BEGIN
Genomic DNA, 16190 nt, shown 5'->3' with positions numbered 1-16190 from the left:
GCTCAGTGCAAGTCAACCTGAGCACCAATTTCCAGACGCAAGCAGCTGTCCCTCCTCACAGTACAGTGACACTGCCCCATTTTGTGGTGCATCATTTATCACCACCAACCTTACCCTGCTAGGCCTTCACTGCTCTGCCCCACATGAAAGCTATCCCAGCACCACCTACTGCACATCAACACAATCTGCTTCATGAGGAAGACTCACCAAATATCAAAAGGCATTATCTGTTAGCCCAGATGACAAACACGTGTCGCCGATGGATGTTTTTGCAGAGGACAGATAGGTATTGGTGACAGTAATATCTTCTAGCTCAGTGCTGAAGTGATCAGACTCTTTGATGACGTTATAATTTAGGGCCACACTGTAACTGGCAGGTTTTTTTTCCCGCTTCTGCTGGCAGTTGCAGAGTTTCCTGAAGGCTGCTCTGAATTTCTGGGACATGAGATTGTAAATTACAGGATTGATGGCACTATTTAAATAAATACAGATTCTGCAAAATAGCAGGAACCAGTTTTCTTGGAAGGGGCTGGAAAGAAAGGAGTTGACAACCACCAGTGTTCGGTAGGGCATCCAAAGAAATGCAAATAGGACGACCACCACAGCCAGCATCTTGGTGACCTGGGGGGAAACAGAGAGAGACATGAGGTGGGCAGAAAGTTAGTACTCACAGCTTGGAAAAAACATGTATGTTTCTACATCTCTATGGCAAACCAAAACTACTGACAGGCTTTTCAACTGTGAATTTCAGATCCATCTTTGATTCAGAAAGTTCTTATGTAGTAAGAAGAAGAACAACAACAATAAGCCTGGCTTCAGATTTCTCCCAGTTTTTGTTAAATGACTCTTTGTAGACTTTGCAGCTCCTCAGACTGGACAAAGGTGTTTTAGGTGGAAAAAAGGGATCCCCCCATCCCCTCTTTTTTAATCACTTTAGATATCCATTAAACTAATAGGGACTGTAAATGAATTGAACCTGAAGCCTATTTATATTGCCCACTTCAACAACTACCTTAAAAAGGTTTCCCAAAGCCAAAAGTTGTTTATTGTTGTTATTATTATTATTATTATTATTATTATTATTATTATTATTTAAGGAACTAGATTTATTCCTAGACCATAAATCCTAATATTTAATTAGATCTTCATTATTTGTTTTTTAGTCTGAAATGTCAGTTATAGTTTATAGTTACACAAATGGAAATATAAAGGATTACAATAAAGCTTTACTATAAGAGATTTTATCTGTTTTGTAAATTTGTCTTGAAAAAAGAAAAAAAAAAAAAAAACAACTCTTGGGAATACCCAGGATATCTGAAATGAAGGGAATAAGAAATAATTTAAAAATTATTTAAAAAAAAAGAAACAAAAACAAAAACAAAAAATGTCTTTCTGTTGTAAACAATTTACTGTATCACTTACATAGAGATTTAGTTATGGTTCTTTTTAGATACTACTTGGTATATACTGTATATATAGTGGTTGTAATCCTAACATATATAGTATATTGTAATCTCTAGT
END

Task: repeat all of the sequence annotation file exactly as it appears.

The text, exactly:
Genomic DNA, 16190 nt, shown 5'->3' with positions numbered 1-16190 from the left:
GCTCAGTGCAAGTCAACCTGAGCACCAATTTCCAGACGCAAGCAGCTGTCCCTCCTCACAGTACAGTGACACTGCCCCATTTTGTGGTGCATCATTTATCACCACCAACCTTACCCTGCTAGGCCTTCACTGCTCTGCCCCACATGAAAGCTATCCCAGCACCACCTACTGCACATCAACACAATCTGCTTCATGAGGAAGACTCACCAAATATCAAAAGGCATTATCTGTTAGCCCAGATGACAAACACGTGTCGCCGATGGATGTTTTTGCAGAGGACAGATAGGTATTGGTGACAGTAATATCTTCTAGCTCAGTGCTGAAGTGATCAGACTCTTTGATGACGTTATAATTTAGGGCCACACTGTAACTGGCAGGTTTTTTTTCCCGCTTCTGCTGGCAGTTGCAGAGTTTCCTGAAGGCTGCTCTGAATTTCTGGGACATGAGATTGTAAATTACAGGATTGATGGCACTATTTAAATAAATACAGATTCTGCAAAATAGCAGGAACCAGTTTTCTTGGAAGGGGCTGGAAAGAAAGGAGTTGACAACCACCAGTGTTCGGTAGGGCATCCAAAGAAATGCAAATAGGACGACCACCACAGCCAGCATCTTGGTGACCTGGGGGGAAACAGAGAGAGACATGAGGTGGGCAGAAAGTTAGTACTCACAGCTTGGAAAAAACATGTATGTTTCTACATCTCTATGGCAAACCAAAACTACTGACAGGCTTTTCAACTGTGAATTTCAGATCCATCTTTGATTCAGAAAGTTCTTATGTAGTAAGAAGAAGAACAACAACAATAAGCCTGGCTTCAGATTTCTCCCAGTTTTTGTTAAATGACTCTTTGTAGACTTTGCAGCTCCTCAGACTGGACAAAGGTGTTTTAGGTGGAAAAAAGGGATCCCCCCATCCCCTCTTTTTTAATCACTTTAGATATCCATTAAACTAATAGGGACTGTAAATGAATTGAACCTGAAGCCTATTTATATTGCCCACTTCAACAACTACCTTAAAAAGGTTTCCCAAAGCCAAAAGTTGTTTATTGTTGTTATTATTATTATTATTATTATTATTATTATTATTATTATTTAAGGAACTAGATTTATTCCTAGACCATAAATCCTAATATTTAATTAGATCTTCATTATTTGTTTTTTAGTCTGAAATGTCAGTTATAGTTTATAGTTACACAAATGGAAATATAAAGGATTACAATAAAGCTTTACTATAAGAGATTTTATCTGTTTTGTAAATTTGTCTTGAAAAAAGAAAAAAAAAAAAAAAACAACTCTTGGGAATACCCAGGATATCTGAAATGAAGGGAATAAGAAATAATTTAAAAATTATTTAAAAAAAAAGAAACAAAAACAAAAACAAAAAATGTCTTTCTGTTGTAAACAATTTACTGTATCACTTACATAGAGATTTAGTTATGGTTCTTTTTAGATACTACTTGGTATATACTGTATATATAGTGGTTGTAATCCTAACATATATAGTATATTGTAATCTCTAGT